Blog: Country in crisis: UK faces flavourless phallics
Dean Best | 21 October 2008
The scandal involving Chinese dairy products tainted with melamine took an unexpected turn yesterday (20 October) when the UK’s Food Standards Agency issued a recall for a number of “adult” products, such as Chocolate Willy Spread.
If you had been planning a trip to sex shop Ann Summers for a raunchy purchase, the FSA has advised you to steer well clear of the afore mentioned willy spread, a similar nipple spread or “I love you” novelty pen sets – all of which were imported from aptly named Chinese manufacturer Le Bang.
For a lot of guys in the UK the situation just got really serious: contaminated milk is one thing, but take away their willy spread and that’s just going too far.
While some of these products contained up to ten times the level of melamine allowed under EU regulations, the FSA said that their removal from shelves was a precautionary measure and that the risk was low – after all just how much of the stuff are you going to eat?
On a serious note, this latest recall highlights just how interconnected the global food sector is. Who would have predicted that a Chinese milk scare would end up in British sex shops?
In a statement on its website, the safety regulator admitted: “This is a first. We've never had to put out an alert before on willy spread, chocolate-flavoured or otherwise.”
Well there go my plans for the weekend.
Katy Humphries, Deputy Editor
Danone completed its US$12.5bn acquisition of WhiteWave Foods this week. The move will roughly double Danone's presence in North America, where WhiteWave is a top four dairy player. ...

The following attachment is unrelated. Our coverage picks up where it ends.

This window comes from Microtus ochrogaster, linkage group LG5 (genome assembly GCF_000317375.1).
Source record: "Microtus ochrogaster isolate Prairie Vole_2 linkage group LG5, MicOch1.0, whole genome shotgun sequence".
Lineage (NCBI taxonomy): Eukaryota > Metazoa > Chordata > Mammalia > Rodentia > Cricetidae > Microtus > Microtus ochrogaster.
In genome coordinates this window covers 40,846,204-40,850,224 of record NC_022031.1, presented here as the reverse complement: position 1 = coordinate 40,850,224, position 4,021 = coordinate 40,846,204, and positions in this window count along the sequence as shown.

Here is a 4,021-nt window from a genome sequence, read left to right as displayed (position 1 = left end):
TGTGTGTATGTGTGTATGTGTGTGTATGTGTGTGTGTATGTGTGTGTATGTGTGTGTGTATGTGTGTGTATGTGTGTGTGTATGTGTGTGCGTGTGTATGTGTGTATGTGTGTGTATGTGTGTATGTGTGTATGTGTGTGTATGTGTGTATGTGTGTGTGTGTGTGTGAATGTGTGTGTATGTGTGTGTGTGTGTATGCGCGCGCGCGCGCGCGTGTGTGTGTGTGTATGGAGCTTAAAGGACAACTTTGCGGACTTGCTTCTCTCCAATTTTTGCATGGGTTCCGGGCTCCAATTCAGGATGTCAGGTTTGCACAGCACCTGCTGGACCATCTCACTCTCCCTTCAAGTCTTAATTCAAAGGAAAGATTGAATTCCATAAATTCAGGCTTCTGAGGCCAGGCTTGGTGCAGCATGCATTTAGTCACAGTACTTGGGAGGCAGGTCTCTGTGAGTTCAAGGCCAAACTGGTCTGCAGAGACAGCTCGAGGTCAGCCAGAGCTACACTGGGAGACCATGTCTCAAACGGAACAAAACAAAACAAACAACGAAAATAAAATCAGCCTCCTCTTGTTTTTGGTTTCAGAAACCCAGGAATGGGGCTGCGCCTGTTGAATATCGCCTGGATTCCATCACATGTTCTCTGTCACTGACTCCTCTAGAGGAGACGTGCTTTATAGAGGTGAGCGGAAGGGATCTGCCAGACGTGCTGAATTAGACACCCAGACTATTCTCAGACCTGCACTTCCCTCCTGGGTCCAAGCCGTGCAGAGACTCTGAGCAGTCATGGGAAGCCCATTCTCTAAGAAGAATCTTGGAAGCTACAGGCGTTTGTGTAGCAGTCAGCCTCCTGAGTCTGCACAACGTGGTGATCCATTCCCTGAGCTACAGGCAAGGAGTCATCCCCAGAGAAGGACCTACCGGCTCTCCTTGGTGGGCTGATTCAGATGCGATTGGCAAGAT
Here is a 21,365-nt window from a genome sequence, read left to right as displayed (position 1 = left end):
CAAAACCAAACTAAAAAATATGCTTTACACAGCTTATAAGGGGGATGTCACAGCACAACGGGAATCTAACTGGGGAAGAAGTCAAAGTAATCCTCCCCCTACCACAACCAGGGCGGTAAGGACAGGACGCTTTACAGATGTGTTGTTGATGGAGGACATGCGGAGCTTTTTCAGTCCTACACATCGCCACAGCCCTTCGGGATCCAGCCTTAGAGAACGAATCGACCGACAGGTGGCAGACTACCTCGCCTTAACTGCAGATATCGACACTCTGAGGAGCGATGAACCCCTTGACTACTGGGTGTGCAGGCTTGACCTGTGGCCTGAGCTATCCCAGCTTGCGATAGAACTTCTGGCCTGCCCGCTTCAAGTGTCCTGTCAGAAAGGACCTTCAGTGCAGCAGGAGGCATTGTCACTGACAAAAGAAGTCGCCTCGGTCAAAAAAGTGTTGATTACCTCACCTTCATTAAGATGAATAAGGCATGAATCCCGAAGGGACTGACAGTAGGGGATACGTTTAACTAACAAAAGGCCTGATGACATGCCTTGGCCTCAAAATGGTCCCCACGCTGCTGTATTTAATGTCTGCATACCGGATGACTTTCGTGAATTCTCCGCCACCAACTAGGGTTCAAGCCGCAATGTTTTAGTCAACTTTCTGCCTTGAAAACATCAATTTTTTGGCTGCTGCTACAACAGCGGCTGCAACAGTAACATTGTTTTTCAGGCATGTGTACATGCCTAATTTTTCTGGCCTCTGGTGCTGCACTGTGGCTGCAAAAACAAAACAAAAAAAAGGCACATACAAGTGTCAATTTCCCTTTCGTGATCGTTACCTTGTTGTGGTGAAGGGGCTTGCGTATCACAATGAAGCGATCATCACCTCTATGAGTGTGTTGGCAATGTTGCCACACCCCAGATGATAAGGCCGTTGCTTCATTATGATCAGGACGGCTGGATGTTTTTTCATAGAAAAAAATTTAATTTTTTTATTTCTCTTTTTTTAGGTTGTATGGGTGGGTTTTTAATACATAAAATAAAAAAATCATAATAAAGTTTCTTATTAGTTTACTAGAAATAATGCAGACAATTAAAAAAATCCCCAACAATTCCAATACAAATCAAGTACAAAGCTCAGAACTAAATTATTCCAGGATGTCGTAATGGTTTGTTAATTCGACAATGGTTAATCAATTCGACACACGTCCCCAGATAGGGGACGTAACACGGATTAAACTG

Premier Foods plc revealed today (28 March) it has secured a deal with its pension scheme trustees that will see the UK food maker reduce its pension burden....
Hain Celestial, under the scrutiny of the investment community in recent months and facing some challenges in its domestic market, has announced another shuffling of its management pack....
FrieslandCampina, which today served up higher profits but lower sales for 2016, is ready to offload the last non-dairy business owned by the Dutch cooperative giant....
- Analysis: Post discusses rationale for Weetabix
- Interview: Sir Kensington's on sale to Unilever
- Who will buy Danone's Stonyfield business?
- Column: Why snacking is the new meal
- US food next wave on display at Winter Fancy Food
- Unilever buys US condiments maker Sir Kensington's
- Ice cream helps Unilever sales, food flat
- Suntory to offload Australia, New Zealand foods
- Nestle organic growth slows but beats expectations
- Post: Weetabix "opens up M&A opportunities"